Paranormal Activity

Paranormal Activity proved a point that I always try to make in my creative writing classes: form must have function, form is not the same thing as story, and (finally) form should be used in service of story and not the other way around.

Here’s what I mean by that. Paranormal Activity is an extremely frightening movie that (much like Blair Witch Project) uses the gimmick/form of hand-held camcorders to tell the story of a young couple terrorized at night by some sort of paranormal activity. They set up cameras in the house to observe what happens when they fall asleep. The result is absolutely chilling, and the movie is brilliant in how it develops each of its scares. We watch minute after minute of…well…nothing. People sleeping. But the dread comes from a sense of inevitability, that something will happen to this couple, and that they (asleep) are powerless to prevent it or even to act upon it. Even when it’s just a door closing, the use of silence, build-up, and character vulnerability are all exploited to amazing results. The format of camcorder footage also prevents the audience from ever leaving the scene, too, so we can’t go outside and catch a breather; we’re stuck in the bedroom, or in the house, at all times.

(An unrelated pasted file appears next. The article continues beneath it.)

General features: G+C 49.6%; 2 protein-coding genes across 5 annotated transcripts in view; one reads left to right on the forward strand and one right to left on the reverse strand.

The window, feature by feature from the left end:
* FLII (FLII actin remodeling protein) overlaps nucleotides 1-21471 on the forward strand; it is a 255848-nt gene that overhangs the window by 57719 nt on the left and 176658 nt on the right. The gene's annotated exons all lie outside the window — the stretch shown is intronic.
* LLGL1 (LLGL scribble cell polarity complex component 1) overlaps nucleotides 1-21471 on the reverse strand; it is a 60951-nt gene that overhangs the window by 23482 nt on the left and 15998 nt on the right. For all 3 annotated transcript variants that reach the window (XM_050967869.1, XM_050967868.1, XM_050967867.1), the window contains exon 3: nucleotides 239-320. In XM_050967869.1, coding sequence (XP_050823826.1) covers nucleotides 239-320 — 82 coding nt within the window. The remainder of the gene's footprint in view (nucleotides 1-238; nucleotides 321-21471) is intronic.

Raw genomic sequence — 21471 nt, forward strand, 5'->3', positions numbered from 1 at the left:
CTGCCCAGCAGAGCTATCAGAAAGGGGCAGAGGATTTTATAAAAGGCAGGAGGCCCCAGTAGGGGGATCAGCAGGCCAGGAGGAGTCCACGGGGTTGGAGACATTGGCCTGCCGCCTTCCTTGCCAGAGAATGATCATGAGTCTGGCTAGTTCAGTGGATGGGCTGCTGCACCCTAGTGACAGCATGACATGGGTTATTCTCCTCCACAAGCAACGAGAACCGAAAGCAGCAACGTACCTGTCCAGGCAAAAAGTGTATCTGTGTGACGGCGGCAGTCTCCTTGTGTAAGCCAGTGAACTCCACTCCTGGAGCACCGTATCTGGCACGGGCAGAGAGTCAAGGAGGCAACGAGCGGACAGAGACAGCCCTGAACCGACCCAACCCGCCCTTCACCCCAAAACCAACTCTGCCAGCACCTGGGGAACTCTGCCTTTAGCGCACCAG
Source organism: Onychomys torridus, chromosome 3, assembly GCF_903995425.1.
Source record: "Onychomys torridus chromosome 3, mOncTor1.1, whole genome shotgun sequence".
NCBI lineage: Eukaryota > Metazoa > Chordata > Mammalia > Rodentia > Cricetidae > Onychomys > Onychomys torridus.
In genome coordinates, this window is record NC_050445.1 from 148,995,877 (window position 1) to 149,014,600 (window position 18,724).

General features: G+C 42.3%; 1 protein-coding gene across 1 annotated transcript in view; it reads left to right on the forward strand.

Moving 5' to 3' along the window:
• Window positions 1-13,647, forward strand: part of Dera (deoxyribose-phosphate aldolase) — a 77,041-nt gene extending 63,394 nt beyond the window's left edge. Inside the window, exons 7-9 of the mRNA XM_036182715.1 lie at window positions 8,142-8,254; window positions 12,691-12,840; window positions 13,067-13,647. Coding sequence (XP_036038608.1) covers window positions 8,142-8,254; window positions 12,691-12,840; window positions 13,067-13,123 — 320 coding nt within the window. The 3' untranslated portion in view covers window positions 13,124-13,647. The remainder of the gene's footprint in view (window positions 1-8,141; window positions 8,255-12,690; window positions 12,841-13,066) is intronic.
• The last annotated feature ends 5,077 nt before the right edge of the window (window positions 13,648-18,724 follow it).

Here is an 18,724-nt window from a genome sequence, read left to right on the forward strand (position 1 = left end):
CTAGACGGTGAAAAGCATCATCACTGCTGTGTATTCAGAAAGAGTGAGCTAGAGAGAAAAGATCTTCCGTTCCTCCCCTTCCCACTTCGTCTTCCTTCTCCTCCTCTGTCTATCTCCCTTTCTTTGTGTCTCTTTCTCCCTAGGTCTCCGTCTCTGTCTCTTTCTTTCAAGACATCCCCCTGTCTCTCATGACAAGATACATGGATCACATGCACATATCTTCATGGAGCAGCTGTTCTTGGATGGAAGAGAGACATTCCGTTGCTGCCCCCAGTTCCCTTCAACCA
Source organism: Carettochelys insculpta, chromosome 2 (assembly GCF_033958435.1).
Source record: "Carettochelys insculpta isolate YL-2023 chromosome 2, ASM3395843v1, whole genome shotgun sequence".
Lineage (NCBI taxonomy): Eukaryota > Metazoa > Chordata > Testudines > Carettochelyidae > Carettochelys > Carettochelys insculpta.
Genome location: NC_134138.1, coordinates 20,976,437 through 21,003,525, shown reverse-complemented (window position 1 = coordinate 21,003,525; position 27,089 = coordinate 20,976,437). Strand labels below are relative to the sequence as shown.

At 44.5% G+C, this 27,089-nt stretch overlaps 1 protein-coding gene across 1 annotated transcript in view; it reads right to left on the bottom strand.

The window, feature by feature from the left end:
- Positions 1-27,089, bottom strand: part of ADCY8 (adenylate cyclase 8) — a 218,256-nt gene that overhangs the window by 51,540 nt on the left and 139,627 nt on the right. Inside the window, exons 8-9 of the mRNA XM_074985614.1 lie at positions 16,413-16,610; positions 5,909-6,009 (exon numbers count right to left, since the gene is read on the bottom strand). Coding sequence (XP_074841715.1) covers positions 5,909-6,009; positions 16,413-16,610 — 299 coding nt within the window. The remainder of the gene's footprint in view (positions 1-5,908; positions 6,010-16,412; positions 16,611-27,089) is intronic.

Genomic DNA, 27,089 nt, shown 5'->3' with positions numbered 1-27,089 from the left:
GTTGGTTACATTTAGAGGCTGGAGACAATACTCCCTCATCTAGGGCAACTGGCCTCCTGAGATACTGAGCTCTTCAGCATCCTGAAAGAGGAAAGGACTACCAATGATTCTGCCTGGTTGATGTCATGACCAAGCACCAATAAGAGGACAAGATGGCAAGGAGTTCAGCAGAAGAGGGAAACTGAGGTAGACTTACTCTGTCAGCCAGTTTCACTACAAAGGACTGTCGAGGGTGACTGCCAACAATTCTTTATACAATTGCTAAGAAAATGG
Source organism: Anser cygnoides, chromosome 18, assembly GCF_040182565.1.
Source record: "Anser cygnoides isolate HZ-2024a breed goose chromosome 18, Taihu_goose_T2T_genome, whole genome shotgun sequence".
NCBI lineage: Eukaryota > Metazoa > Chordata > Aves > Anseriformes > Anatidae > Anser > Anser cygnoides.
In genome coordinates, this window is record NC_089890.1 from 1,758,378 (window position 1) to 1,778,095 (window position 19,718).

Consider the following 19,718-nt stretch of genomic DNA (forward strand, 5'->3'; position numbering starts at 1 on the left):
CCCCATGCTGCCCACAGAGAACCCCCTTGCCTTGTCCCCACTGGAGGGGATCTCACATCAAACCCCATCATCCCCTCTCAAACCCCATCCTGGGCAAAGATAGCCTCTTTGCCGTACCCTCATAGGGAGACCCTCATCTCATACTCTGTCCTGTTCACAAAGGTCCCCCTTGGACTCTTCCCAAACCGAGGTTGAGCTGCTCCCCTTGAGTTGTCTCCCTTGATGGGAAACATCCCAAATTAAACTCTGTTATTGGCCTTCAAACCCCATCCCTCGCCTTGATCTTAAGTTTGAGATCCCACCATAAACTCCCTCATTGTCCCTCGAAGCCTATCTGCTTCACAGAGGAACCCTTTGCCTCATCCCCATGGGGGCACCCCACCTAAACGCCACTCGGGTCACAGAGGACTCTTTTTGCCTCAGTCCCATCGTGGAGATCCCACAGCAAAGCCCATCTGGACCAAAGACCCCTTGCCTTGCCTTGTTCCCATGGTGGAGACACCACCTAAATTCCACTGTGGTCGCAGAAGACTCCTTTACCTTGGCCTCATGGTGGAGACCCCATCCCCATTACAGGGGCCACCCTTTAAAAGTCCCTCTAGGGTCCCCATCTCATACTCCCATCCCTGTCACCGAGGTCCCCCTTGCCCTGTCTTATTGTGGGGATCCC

But there also comes a time in this film when form is no longer necessary, and when it actually prevents us from concluding the story in a satisfying way. The same was true of Blair Witch. At some point, if we are to resolve the conflict and we are to come to a non-manipulative and honest conclusion to the story being told, we need to put the cameras down. But this film makes the stubborn choice of putting form over function in the last five minutes, continuing to use the camcorders when it would be more helpful for the story if they hadn’t. The result is a terrible ending (like Blair Witch) that doesn’t seem true to the story that came before. It changes or ignores the rules set earlier in the movie about the paranormal activity itself, and concocts a cheap final scare to simply distract us from questioning the internal logic. (If you’ve seen the movie, answer this question: if “possession” and death were the ultimate goals for the demon, why spend a full month working up to that point? Hell, why spend an entire lifetime haunting someone only to possess them one random night, out of the blue?)

The same was also true of Cloverfield, which killed its characters in the final frame. It’s a lazy ending to an otherwise skilled and scary movie.

To see how someone uses form in service of story, but then changes form when the story demands it, see Behind the Mask: The Rise of Leslie Vernon, which begins with the same camcorder gimmick, then zooms out in the final act to show all the things that the camcorders wouldn’t pick up. Brilliant.

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